Pearl In The Scarlett Letter

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Pearl is an uncontrollable little girl who has behavioral issues and acts similar to a demon child. It seems nearly impossible for her mother to control her. Like the A on Hester’s chest, Hester cannot just pluck Pearl out of her life. After all, it is Hester’s sin that causes her to wear the A, which also stands for adulterer. When Hester, Pearl, and Dimmesdale meet in the woods, Hester attempts to rid her own life of the A by tearing it off. Pearl perceives this act as Hester trying to get rid of her only daughter. Pearl does not accept her mother’s abandonment and demands Hester to put the letter back on her chest. Because Hester’s letter remains on her chest, Pearl will always dwell in her mother’s life. When Hester finally places the A…show more content…
As a punishment for committing adultery, Hester must wear the A until the court says she does not have to wear it any more. In addition, Hester, as a single parent, must raise Pearl until she grows up. When Hester gives birth to Pearl, the first thing Pearl noticed about her mother is the A. It physically tortures Hester to have to look at Pearl everyday, and think about her sin. Together Pearl and the A are constant reminders that she will never escape her past mistake. Furthermore, Pearl and the A are similar because of the lives that they affect throughout the novel. Since Dimmesdale feels guilty for having relations with Hester and then not claiming Pearl as his own child, he physically tortures himself. Notably, he carves the letter A on his chest. Since the Puritan Society would outcast him for this mistake, he does not wear the letter on his clothing like Hester. Also, he does not affiliate himself in Public with Pearl. This upsets Pearl because she will never be able to have a father unless Dimmesdale puts the A on his chest and shows the town that Pearl is his…show more content…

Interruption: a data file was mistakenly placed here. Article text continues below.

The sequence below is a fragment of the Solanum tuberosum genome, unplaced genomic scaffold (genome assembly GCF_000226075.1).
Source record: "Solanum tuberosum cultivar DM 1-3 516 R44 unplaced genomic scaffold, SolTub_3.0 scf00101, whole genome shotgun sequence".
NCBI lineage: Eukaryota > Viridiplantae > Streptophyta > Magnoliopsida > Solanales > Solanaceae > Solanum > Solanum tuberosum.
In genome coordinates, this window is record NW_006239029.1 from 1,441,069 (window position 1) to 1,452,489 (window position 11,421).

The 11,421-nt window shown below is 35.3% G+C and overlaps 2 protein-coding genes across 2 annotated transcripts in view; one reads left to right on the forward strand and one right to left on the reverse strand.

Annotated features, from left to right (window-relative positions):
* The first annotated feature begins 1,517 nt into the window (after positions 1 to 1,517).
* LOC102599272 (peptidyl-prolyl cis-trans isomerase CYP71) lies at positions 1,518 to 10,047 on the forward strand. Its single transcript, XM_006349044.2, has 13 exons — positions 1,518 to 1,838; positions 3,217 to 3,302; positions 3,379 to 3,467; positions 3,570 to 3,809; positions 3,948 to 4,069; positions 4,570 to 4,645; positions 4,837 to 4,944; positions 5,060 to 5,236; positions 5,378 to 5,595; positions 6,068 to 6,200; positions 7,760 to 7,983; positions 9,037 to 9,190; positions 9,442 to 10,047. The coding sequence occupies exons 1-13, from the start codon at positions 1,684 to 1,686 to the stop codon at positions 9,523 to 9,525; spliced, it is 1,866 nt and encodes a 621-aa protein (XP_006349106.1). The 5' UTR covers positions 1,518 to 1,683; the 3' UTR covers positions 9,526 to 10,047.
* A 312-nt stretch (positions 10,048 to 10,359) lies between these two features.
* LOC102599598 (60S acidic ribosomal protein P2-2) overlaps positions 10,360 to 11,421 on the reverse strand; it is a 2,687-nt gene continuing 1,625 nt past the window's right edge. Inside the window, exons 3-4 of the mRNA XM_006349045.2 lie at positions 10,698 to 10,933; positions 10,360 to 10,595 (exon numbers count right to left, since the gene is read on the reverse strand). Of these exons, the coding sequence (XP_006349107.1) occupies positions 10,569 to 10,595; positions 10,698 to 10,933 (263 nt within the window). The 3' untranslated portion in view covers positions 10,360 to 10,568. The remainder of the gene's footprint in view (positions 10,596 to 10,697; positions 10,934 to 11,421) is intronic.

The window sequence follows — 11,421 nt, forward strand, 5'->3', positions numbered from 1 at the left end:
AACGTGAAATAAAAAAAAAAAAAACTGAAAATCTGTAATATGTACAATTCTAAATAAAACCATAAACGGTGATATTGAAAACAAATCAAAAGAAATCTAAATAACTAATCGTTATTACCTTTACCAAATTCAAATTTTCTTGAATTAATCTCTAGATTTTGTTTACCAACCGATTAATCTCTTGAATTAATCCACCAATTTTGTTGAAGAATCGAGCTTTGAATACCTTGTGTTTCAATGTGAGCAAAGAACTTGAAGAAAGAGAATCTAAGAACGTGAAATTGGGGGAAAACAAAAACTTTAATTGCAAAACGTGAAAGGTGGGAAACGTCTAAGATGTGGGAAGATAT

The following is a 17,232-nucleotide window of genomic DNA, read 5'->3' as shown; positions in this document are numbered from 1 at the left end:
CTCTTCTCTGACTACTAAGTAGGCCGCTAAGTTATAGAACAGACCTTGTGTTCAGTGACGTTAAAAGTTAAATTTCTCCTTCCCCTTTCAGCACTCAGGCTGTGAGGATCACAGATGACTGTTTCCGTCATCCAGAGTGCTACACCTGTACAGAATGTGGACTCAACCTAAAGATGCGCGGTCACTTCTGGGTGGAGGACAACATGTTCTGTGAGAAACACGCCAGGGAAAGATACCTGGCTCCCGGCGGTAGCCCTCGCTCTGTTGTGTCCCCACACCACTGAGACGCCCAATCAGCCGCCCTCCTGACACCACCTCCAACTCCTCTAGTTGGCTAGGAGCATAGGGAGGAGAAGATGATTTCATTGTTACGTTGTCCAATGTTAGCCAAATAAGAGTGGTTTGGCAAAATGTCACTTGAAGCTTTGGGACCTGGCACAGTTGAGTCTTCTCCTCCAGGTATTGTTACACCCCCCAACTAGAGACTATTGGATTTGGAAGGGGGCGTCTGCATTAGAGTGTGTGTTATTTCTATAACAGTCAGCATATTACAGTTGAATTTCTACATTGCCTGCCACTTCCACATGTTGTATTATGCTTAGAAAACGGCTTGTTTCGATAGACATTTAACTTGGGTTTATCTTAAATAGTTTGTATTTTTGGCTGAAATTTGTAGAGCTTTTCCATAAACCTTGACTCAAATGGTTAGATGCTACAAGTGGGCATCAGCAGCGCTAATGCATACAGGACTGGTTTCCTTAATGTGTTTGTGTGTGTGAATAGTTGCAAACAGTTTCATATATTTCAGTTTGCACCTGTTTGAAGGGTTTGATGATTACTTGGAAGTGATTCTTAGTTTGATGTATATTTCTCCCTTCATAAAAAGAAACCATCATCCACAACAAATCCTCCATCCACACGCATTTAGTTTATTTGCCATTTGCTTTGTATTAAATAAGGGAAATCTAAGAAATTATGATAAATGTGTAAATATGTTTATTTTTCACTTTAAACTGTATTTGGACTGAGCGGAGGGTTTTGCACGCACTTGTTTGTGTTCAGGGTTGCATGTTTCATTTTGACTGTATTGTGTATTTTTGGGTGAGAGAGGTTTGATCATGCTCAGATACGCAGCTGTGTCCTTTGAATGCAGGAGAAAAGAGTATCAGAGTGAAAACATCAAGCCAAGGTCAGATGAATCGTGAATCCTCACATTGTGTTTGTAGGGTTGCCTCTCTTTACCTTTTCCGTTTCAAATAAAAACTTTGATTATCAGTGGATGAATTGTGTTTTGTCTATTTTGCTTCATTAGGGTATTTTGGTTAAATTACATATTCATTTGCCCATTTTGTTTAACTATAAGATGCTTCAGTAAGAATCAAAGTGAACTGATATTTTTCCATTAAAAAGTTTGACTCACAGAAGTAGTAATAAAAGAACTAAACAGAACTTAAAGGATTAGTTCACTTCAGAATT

She never makes friends of her own, and has a challenging time playing with other children. She treats nature as her only friend and in return, nature befriends her. Hawthorne writes, “The great black forest… became the playmate of the lonely infant …” (140). In nature Pearl occupies herself for hours on end while her mother is busy. For example, Pearl plays in the water while her mother talks to Chillingworth by the sea. Because it is impossible for nature to play with Pearl, she plays with herself. Nature is just a symbol for Pearl and her loneliness as a youth. In similar ways, Pearl and nature are the same because of the way that the animals treat her. Again, the reader can see that the animals treat Pearl better than people do sometimes. This is because animals are a part of nature, and Pearl and nature have a unique bond. For example, “A wolf … came up and smelt Pearl’s robe, and offered his savage head to be patted by her hand” (140). Finally, the similarities between Pearl and the forest show that nature can be a symbol for Pearl. Hawthorne portrays Pearl an innocent child who symbolizes moral freedom. She is not destined to commit the same sins as her mother. It is Pearl’s pwn choice to choose if she wants to act the same way as Hester, or learn from Hester’s mistakes. Comparable to Pearl, the forest symbolizes a moral freedom. People can go in the woods to do bad things. For instance, Mistress Hibbins invites Hester into the
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